* Iliad bid $15 bln for 56.6 pct of T-Mobile US at $33/share
* BNP, HSBC agree to lend up to $13 billion - sources
* Iliad shares fall as analysts question wisdom, cost of bid
* Shares in French rivals fall as consolidation hopes fade
* Sprint has head start, higher offer for T-Mobile
(Adds investor comments, updates shares)
By Leila Abboud and Arno Schuetze
PARIS/FRANKFURT, Aug 1 Telecoms group Iliad has
lined up BNP Paribas and HSBC to finance its bid for T-Mobile
US, people familiar with the matter said, as it pursues a deal
that could overturn expectations of industry consolidation in
both the United States and France.
Shares in Paris-based Iliad dropped as much as 13
percent on Friday, as analysts questioned the wisdom and cost of
its surprise $15 billion offer for 56.6 percent of T-Mobile US
, the No.4 U.S. mobile operator.
Shares in rival French companies Bouygues and
Orange also fell on speculation that Iliad's interest
in a U.S. deal meant it might not seek a tie-up at home that
could ease competition in a cut-throat market.
"The offer may even not be meant absolutely seriously," said
Frank Heise, fund manager at Metzler Asset Management and an
owner of Iliad shares. "Iliad wants to exert pressure on the
players in France. It wants to show Orange and Bouygues that it
can go it alone and does not necessarily need them."
In the United States, Iliad is also jeopardising an expected
consolidation and faces a potential bidding war for T-Mobile US
with No.3 operator Sprint, and its Japanese backer
Iliad, which is being advised by Lazard banker Vincent Le
Stradic on its offer, said on Thursday there could be no
certainty its bid for T-Mobile US, 66.7 percent owned by
Deutsche Telekom, would be accepted.
Sprint and Softbank have been in talks with T-Mobile for
months and agreed in June to a framework of a deal that values
the company at roughly $40 per share, sources earlier told
Iliad's offer represents a lower price of $33 per T-Mobile
share, and $36.20 if the buyer delivers on $10 billion of
promised costs savings it thinks it can generate from running
the carrier more efficiently.
But Iliad, which is majority owned by billionaire founder
Xavier Niel, believes its bid faces fewer antitrust issues than
Sprint's, so Niel thinks he has an advantage in the talks,
sources close to the matter said.
The Paris-based broadband and mobile provider said on
Thursday its bid would be financed in debt and equity.
HSBC and BNP have committed to lending up
to $13 billion to Iliad, said one person familiar with the
situation. HSBC is also acting as Iliad's adviser.
Niel would put in up to 1 billion euros of his own money,
said the person, and a share sale to raise up to 2 billion euros
would be done at the Iliad level.
Debt would be raised by Iliad, at the level of a 100 percent
owned holding company below Iliad, as well as by T-Mobile US.
"Debt will be raised at three levels overall. The deal will
stand or fall on the financing," said the person.
"Can Xavier Niel pull it together? It's a very large
leveraged deal. It has a lot of similarities to Numericable's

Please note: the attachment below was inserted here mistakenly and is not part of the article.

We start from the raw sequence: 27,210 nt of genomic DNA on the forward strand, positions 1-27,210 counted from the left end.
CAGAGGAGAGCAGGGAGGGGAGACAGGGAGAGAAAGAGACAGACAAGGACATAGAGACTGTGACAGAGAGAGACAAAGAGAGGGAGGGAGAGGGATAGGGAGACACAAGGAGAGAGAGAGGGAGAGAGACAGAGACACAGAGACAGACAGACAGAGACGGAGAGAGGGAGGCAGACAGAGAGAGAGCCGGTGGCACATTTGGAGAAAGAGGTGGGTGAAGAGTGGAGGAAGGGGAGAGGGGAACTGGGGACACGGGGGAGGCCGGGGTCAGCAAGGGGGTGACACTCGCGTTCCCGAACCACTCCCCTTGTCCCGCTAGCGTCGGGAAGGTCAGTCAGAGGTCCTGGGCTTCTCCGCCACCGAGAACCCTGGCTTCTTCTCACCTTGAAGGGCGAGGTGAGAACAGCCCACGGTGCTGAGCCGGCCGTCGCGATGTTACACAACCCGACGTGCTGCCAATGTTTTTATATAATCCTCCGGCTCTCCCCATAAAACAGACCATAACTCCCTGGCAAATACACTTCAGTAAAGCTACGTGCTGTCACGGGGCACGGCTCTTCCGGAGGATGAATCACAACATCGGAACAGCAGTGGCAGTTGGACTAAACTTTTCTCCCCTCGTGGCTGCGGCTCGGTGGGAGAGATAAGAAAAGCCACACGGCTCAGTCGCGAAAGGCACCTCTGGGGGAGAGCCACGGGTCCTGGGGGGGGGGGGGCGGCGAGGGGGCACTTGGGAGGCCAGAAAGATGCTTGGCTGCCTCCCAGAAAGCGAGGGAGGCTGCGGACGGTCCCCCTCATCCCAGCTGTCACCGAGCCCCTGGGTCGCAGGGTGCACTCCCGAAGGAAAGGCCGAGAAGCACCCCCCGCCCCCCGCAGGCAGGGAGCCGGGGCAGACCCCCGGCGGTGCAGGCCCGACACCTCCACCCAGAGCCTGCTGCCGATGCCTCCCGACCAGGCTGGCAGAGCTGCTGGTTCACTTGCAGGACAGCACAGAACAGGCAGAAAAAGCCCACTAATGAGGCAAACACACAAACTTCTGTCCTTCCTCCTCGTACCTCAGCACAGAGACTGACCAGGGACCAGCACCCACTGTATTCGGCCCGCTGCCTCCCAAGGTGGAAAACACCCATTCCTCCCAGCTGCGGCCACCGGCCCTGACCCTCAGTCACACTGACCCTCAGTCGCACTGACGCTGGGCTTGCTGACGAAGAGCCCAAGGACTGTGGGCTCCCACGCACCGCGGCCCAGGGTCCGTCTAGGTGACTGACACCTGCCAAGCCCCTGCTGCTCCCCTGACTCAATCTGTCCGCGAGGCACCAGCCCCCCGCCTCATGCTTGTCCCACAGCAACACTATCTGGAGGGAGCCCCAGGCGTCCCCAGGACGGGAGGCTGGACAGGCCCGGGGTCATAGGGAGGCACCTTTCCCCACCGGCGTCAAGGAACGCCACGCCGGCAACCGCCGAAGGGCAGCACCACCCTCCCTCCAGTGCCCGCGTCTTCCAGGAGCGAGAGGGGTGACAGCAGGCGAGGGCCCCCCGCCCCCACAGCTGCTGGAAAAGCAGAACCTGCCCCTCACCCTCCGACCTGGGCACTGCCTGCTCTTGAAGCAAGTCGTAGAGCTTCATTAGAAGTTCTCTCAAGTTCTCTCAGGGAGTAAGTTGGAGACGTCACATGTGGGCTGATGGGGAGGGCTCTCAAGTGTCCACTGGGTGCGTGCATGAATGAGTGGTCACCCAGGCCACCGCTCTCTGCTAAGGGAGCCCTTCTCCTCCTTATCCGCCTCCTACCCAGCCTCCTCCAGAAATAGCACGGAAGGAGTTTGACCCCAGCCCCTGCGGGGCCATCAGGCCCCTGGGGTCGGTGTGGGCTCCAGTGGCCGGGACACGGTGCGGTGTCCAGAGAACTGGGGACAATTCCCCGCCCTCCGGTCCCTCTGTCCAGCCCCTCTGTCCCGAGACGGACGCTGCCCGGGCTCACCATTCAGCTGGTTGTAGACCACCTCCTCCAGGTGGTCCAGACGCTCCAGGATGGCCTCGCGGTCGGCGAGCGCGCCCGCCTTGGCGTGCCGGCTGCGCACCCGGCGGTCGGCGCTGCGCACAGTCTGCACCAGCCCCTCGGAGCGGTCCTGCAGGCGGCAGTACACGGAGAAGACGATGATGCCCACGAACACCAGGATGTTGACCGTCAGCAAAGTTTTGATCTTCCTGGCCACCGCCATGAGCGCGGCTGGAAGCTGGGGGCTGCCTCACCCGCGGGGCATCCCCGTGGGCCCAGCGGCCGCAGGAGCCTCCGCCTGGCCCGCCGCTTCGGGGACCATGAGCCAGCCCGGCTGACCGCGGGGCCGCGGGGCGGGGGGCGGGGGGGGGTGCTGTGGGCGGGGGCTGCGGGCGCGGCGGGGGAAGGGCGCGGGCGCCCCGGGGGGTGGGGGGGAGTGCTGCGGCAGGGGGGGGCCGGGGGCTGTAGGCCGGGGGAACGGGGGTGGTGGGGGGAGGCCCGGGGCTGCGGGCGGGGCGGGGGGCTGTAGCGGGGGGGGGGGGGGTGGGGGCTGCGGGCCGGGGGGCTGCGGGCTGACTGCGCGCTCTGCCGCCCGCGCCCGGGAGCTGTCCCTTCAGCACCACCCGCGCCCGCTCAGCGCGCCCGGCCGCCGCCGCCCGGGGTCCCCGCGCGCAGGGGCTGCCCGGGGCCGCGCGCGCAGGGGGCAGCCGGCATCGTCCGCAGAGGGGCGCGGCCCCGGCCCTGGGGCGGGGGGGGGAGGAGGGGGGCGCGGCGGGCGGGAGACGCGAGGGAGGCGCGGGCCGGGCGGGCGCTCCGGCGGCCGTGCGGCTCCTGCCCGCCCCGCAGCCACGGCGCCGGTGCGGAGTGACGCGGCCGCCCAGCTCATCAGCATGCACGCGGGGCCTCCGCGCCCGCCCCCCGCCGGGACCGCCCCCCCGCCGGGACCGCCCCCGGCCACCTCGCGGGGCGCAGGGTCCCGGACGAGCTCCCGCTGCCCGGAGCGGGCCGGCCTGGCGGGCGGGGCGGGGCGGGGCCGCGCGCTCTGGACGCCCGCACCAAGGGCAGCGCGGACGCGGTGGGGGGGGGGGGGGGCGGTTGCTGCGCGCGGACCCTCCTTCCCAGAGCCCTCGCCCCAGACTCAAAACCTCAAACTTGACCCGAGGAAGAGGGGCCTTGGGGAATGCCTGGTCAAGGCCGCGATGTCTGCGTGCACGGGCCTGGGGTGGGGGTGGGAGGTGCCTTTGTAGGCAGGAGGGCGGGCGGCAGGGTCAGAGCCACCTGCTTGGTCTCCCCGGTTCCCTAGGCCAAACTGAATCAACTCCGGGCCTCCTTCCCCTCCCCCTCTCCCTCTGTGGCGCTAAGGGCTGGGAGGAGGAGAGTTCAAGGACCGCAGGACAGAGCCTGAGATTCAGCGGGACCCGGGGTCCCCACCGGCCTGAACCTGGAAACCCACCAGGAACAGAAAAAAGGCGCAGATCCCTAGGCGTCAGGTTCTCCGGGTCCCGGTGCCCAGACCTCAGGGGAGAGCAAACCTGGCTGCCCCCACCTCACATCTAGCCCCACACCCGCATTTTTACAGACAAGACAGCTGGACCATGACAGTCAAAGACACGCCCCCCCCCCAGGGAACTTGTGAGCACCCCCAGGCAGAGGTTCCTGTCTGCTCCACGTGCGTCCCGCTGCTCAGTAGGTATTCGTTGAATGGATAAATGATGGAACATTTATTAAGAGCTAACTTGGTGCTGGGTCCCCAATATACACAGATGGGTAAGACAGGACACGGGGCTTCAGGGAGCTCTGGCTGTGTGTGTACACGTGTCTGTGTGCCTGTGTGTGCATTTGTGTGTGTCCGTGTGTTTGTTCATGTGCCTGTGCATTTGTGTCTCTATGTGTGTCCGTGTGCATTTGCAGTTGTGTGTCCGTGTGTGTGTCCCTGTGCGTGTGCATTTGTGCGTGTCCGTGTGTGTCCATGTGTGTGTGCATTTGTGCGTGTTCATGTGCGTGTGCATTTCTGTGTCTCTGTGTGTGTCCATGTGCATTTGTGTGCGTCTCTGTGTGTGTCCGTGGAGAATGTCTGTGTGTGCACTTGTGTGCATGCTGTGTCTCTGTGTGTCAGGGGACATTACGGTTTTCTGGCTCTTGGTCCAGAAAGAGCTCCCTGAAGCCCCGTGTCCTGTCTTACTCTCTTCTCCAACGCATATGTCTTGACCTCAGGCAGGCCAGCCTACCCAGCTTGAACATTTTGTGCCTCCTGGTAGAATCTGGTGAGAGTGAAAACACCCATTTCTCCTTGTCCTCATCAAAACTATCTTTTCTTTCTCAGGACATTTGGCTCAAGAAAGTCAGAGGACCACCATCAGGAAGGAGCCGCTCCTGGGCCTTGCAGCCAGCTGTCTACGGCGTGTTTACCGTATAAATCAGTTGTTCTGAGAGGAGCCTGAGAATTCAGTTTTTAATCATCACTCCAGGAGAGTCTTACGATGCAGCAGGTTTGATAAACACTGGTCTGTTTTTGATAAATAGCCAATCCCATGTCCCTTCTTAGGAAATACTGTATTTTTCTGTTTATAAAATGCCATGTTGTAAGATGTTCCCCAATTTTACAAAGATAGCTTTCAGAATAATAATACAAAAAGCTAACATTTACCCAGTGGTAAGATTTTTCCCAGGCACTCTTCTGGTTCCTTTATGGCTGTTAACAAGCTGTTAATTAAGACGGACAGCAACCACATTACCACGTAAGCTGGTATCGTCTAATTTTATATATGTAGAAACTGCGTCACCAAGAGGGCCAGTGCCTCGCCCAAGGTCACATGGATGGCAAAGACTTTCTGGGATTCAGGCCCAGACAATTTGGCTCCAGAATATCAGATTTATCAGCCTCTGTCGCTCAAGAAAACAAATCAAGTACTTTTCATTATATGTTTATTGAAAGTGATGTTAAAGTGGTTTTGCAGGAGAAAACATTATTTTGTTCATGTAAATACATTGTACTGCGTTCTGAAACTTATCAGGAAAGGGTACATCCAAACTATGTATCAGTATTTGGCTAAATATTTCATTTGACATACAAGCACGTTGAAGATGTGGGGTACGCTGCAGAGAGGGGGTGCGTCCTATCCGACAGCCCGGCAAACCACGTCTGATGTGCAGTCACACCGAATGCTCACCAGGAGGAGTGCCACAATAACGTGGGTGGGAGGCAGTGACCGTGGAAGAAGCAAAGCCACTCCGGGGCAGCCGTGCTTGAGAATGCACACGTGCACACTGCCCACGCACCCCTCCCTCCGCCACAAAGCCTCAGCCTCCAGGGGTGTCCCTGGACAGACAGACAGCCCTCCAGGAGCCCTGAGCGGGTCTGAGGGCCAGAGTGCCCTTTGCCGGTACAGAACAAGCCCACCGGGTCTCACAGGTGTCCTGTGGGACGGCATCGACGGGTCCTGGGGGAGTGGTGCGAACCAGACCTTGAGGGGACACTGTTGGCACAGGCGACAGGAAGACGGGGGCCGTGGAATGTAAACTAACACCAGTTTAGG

successful bid for SFR in France in terms of structure."
With many U.S.-based banks already conflicted given that
they have signed onto the Sprint-Softbank bid, their
international rivals HSBC and BNP embraced the chance to finance
the Iliad approach.
Five global banks - JPMorgan Chase & Co, Goldman Sachs
Group, Deutsche Bank AG, Bank of America Merrill Lynch and
Citigroup Inc - have agreed to finance Sprint's proposal to buy
T-Mobile, sources told Reuters in June.
In bidding for T-Mobile US, Iliad is taking aim at a target
much bigger than itself. Iliad's market capitalisation was just
above $16 billion before Friday's share drop, compared with
about $25 billion for T-Mobile US.
Iliad has 8.6 million mobile customers and 5.7 million in
broadband, and generated 2013 sales of 3.75 billion euros, or $5
billion. T-Mobile US has 50 million mobile customers and 2013
revenue of $24.4 billion
David Moss, head of European equities at F&C, who does not
own Iliad shares, cast doubt on Iliad's ability to win the deal.
"There are no synergies. They've come up with 10 billion but
we don't know where that's come from," he said. "Shocked,
surprised, bemused are the words that come to mind."
Metzler Asset Management's Heise was cautiously optimistic.
"Iliad has shown in France that it can roil a market with
its low cost base. But that may not work so fast and easily in
the U.S., where the market conventions are different: higher
average revenue per customer, different product packages, more
promotion expenses," he said.
THREAT TO CONSOLIDATION
Shares in rival French telecom companies fell on Friday as
investors eyed the implications of Iliad - potentially a
catalyst for consolidation among the four mobile players there -
looking elsewhere for growth, leaving the industry at home to
suffer continued erosion of margins and cut-throat competition.
France has been in the throes of a price war since 2012
sparked by Iliad's Free Mobile brand, which has sent prices down
Third-place mobile carrier Bouygues has become the main
target after losing out in a bidding war in April to buy bigger
rival SFR to cable group Numericable. Its
shares were down 4 percent. Former monopoly Orange's shares
were down 2 percent, while Iliad's stock had pared its losses by
1255 GMT to trade down 5 percent.
Iliad made an informal offer to buy Bouygues earlier this
year, and also took part in talks with Orange about a joint bid
for Bouygues, sources told Reuters. Bouygues rejected these
overtures on grounds the prices being floated were too low.
(1 US dollar = 0.7468 euro)
(Additional reporting by James Regan in Paris, Simon Jessop in
London, and Gwenaelle Barzic in Paris; Editing by Andrew Callus
and Mark Potter)